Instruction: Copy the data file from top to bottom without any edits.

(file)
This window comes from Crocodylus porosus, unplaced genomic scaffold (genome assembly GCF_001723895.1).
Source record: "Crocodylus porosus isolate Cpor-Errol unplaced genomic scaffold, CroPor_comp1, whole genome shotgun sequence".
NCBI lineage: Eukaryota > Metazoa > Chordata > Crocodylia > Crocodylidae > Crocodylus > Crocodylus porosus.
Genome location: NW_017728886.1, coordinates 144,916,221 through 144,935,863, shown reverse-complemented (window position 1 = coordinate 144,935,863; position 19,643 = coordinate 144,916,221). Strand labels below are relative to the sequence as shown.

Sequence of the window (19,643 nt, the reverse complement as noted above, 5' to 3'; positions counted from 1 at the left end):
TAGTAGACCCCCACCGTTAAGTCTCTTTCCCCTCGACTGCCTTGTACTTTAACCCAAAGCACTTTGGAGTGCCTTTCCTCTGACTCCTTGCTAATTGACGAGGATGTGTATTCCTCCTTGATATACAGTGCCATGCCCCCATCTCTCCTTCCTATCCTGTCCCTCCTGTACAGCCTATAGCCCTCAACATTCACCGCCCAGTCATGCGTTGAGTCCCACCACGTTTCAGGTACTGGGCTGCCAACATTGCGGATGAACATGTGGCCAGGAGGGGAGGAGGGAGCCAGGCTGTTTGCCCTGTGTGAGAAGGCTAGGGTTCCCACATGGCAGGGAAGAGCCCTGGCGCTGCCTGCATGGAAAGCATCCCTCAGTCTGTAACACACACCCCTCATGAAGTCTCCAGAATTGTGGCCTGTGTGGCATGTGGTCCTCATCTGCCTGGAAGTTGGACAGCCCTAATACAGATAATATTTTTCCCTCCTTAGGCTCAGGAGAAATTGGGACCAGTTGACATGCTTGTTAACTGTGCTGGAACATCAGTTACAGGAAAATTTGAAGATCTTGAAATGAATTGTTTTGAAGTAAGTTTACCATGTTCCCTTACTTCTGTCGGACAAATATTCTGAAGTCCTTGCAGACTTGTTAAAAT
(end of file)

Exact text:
This window comes from Crocodylus porosus, unplaced genomic scaffold (genome assembly GCF_001723895.1).
Source record: "Crocodylus porosus isolate Cpor-Errol unplaced genomic scaffold, CroPor_comp1, whole genome shotgun sequence".
NCBI lineage: Eukaryota > Metazoa > Chordata > Crocodylia > Crocodylidae > Crocodylus > Crocodylus porosus.
Genome location: NW_017728886.1, coordinates 144,916,221 through 144,935,863, shown reverse-complemented (window position 1 = coordinate 144,935,863; position 19,643 = coordinate 144,916,221). Strand labels below are relative to the sequence as shown.

Sequence of the window (19,643 nt, the reverse complement as noted above, 5' to 3'; positions counted from 1 at the left end):
TAGTAGACCCCCACCGTTAAGTCTCTTTCCCCTCGACTGCCTTGTACTTTAACCCAAAGCACTTTGGAGTGCCTTTCCTCTGACTCCTTGCTAATTGACGAGGATGTGTATTCCTCCTTGATATACAGTGCCATGCCCCCATCTCTCCTTCCTATCCTGTCCCTCCTGTACAGCCTATAGCCCTCAACATTCACCGCCCAGTCATGCGTTGAGTCCCACCACGTTTCAGGTACTGGGCTGCCAACATTGCGGATGAACATGTGGCCAGGAGGGGAGGAGGGAGCCAGGCTGTTTGCCCTGTGTGAGAAGGCTAGGGTTCCCACATGGCAGGGAAGAGCCCTGGCGCTGCCTGCATGGAAAGCATCCCTCAGTCTGTAACACACACCCCTCATGAAGTCTCCAGAATTGTGGCCTGTGTGGCATGTGGTCCTCATCTGCCTGGAAGTTGGACAGCCCTAATACAGATAATATTTTTCCCTCCTTAGGCTCAGGAGAAATTGGGACCAGTTGACATGCTTGTTAACTGTGCTGGAACATCAGTTACAGGAAAATTTGAAGATCTTGAAATGAATTGTTTTGAAGTAAGTTTACCATGTTCCCTTACTTCTGTCGGACAAATATTCTGAAGTCCTTGCAGACTTGTTAAAAT